In my Internet surfing tonight I came across a Texas-based company called Mag-Wind that has invented a vertical axis wind turbine intended to generate enough power to power a single household, thus creating green energy and eliminating the need for people to rely on supplied electricity. Although I think the principle of this is a great cause for the world, I am skeptical on the quality of the product.
Now that I’ve bored most of my readers, I’ll get to the interesting goods. This product was invented by 2 Canadian inventors, one of which I have personally worked with over 6 years ago. Back in the spring of 2000 when I worked as a computer technician at a local computer store, I helped a local business man/inventor/CEO/writer to build and promote his latest invention. His invention at that time was a pay -phone with a web camera attached above it where people could pay a small fee and send a 30 second video to a friend or loved one while on vacation. It was very leading-edge at the time because nobody had actually deployed such a device although the idea was out there. He envisioned his invention being installed at landmarks such as Niagara Falls where people could send a video to a friend with the falls in the background of the video.
I had a lot of confidence in his idea and I was impressed with his ability to get investors interested and he even acquired a substantial amount of venture capital to build the prototypes for his invention. The one thing I wasn’t impressed with was the attention paid to the quality of the product itself. I felt the focus was more on getting investors than actually delivering a solid product. The assembly of the hardware started at the last minute, not long before the prototypes were to be marketed at a trade show in Las Vegas. Since the hardware wasn’t yet ready just a few days before the Las Vegas show, he paid me to go to Las Vegas to finish building and testing the prototypes. I set out with 2 other guys who worked for the inventor in a rental van with the 6 prototypes headed for ‘Sin City’. I remember the trip like it was yesterday. It was probably the most memorable road trips I’ve ever taken in my life. There’s a lot of beautiful scenery on the way to Las Vegas and on the way home we drove through all major landmarks including Moab Utah, the Colorado Rocky Mountains, the Grand Canyon, and Hoover Dam.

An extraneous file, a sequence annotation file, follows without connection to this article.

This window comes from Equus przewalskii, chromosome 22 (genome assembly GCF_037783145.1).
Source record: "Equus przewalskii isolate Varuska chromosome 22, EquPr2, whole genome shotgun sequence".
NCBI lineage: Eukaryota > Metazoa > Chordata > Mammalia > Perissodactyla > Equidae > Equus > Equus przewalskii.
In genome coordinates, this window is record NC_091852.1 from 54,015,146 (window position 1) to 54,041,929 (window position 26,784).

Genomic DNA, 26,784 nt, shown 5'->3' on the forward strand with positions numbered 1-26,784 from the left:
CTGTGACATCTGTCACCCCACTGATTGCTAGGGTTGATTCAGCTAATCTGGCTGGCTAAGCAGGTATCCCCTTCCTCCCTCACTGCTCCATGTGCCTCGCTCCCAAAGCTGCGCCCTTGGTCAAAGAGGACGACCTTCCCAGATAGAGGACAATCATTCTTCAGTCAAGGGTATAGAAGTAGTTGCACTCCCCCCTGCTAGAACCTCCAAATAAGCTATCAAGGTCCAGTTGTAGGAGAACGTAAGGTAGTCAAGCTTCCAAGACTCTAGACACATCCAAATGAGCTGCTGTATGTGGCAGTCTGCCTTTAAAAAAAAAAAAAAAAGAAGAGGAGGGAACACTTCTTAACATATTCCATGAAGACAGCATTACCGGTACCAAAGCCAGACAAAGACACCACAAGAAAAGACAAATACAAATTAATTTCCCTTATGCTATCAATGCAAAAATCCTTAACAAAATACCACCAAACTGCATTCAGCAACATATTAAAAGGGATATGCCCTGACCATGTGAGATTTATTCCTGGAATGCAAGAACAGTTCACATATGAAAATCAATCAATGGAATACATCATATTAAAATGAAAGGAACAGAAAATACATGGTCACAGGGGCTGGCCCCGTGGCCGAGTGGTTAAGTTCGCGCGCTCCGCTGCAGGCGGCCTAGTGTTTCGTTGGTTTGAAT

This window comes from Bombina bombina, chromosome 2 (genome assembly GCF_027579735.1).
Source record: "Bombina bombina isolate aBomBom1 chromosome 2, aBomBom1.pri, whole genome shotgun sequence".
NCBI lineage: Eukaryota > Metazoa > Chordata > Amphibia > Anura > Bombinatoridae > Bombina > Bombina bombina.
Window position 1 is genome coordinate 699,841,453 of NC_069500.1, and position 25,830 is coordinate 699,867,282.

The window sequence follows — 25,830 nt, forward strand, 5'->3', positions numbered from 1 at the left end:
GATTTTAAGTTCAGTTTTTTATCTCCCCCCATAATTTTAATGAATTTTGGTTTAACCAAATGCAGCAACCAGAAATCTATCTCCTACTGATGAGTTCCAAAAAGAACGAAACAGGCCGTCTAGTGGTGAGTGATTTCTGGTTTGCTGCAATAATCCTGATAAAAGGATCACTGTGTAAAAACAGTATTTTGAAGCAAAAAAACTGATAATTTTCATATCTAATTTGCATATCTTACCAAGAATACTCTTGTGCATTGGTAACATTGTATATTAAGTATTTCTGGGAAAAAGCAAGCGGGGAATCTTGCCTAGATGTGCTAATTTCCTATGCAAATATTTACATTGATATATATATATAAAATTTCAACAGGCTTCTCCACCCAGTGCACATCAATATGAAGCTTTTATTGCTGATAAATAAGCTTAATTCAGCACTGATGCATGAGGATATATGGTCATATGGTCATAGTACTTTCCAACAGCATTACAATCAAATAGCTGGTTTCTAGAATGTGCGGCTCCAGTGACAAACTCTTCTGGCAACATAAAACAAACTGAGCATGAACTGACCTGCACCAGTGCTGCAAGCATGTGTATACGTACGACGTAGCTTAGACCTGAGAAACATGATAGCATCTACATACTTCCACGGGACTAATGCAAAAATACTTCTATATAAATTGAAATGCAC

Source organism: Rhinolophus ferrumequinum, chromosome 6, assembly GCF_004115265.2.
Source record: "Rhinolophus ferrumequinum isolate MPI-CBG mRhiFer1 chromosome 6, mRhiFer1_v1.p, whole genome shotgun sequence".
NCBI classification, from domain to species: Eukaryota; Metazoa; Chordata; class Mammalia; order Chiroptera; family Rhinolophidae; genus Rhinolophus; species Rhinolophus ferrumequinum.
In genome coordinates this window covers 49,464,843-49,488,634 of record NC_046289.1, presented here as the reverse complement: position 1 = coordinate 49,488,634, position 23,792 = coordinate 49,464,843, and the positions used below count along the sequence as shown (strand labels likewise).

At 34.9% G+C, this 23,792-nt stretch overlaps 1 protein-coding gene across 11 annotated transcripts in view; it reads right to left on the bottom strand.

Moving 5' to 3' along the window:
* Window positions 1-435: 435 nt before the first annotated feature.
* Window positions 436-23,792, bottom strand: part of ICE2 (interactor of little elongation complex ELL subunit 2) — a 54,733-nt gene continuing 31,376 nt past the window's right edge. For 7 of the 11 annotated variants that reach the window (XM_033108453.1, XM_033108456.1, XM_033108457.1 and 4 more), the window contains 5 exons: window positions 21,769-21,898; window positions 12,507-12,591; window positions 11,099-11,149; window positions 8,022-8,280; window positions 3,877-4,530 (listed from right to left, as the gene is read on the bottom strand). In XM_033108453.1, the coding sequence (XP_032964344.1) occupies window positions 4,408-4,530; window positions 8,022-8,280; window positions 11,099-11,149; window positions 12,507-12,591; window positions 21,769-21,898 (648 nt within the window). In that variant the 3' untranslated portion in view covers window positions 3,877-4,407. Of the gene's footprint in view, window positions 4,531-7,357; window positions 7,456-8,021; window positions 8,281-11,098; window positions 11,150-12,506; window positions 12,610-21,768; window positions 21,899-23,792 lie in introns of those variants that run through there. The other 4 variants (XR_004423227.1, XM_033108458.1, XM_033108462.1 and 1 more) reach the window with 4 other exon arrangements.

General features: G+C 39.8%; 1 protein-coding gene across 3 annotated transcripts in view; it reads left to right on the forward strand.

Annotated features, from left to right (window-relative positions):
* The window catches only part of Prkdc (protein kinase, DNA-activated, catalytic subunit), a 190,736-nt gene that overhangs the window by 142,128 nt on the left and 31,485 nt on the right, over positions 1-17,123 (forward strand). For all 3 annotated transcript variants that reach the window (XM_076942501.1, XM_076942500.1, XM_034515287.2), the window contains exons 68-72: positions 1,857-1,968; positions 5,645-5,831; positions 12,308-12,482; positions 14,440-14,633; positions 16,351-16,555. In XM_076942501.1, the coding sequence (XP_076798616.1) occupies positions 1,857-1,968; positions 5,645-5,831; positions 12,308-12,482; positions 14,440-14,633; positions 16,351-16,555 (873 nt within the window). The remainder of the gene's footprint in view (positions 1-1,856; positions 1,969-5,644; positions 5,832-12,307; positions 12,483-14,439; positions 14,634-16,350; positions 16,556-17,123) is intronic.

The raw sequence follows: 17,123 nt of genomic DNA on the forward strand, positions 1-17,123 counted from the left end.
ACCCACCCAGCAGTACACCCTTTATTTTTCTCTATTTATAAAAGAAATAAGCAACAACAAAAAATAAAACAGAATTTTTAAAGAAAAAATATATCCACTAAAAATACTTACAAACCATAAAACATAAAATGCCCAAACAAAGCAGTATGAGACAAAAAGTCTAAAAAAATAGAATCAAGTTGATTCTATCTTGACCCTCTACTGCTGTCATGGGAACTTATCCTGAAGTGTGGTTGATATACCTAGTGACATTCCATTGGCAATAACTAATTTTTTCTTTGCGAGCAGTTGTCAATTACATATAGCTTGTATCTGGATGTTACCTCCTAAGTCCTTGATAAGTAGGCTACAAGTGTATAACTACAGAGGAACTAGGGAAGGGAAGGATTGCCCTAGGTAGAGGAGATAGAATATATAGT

I remember kneeling on the floor in the hotel room assembling the prototypes with only 2 days until the trade show (which happened to be at the legendary MGM Grand). If anything was going to go wrong, it would be the end of the invention and would vaporize their hopes and dreams. Interestingly enough, the fate of the invention lied in the hands of me, a 19 year old computer technician. You might agree that this wasn’t very good planning. I was testing the machines right up until only hours before the trade show began. With very little sleep and computer parts and tools scattered about the hotel room, I managed to get the prototypes working and tested for the start of the trade show (with the exception of a couple defective hardware devices and a minor software bug).
The trade show went extremely well. I had to be on-site at the booth at the trade show just in case there were any technical difficulties, and we did encounter a small bug where the video didn’t send 50% of the time, so we had a small workaround where we did a ‘fake call’ before each trade show attendee tried it out. I even ended up acting as one of the sales personel because of my extensive knowledge of the hardware behind the invention. After the trade show, they threw a huge party and I had a bunch of drinks with the investors who were telecom moguls from Texas. They even told me they’d love for me to come to work for them in Dallas. That was basically the first time in my life I had ever felt proud and useful, and it was pretty surreal having these executives thank me for basically saving their asses by building the devices at the last minute. I received an extra bonus from the inventor for my services and it felt good that everything went so well not to mention the all inclusive trip to Las Vegas. Later I heard that they didn’t end up getting their venture capital to build the units because of some personal dispute between the inventor and the investors, but I didn’t get the specifics.
Now getting back to the original point of the article, I did some research on the wind turbine invention and although I did find that they have received thousands of orders from a distributor, there isn’t very much information on actual testing on the product. They apparently built and tested 8 prototypes but they haven’t released much detail about the test results. Everything still seems to be estimated. In my mind, this is exactly how the previous invention was delivered. It was all about getting the investments, getting the sales, and getting the money, but not about delivering and testing a solid product. I could be wrong, but when they start to sell these products (@ close to $15,000 a pop installed), I am predicting that there will be a lot of customer dissatisfaction. I’ll keep my eyes open for updates.
Interesting story, Jim. Having just returned from Las Vegas recently, I can picture very well some of the landmarks and scenery you described in your piece. It does sound like your former employer isn’t very focused on quality, which is too bad because this idea––wind turbines––could be quite useful.
On a sidenote, despite the negative impression you received about your former employer, it does sound like you had a pretty amazing experience––an all-inclusive trip to Vegas (at 19 no less) and saving those high-rolling investors’ asses. I bet it was a lot of fun. Thanks for sharing.
Jim – this is very interesting. I am connected to a mag-wind high mucky-muck and from what I have seen, yes, it isw just about the money and not producing a product, or not one that works as advertised…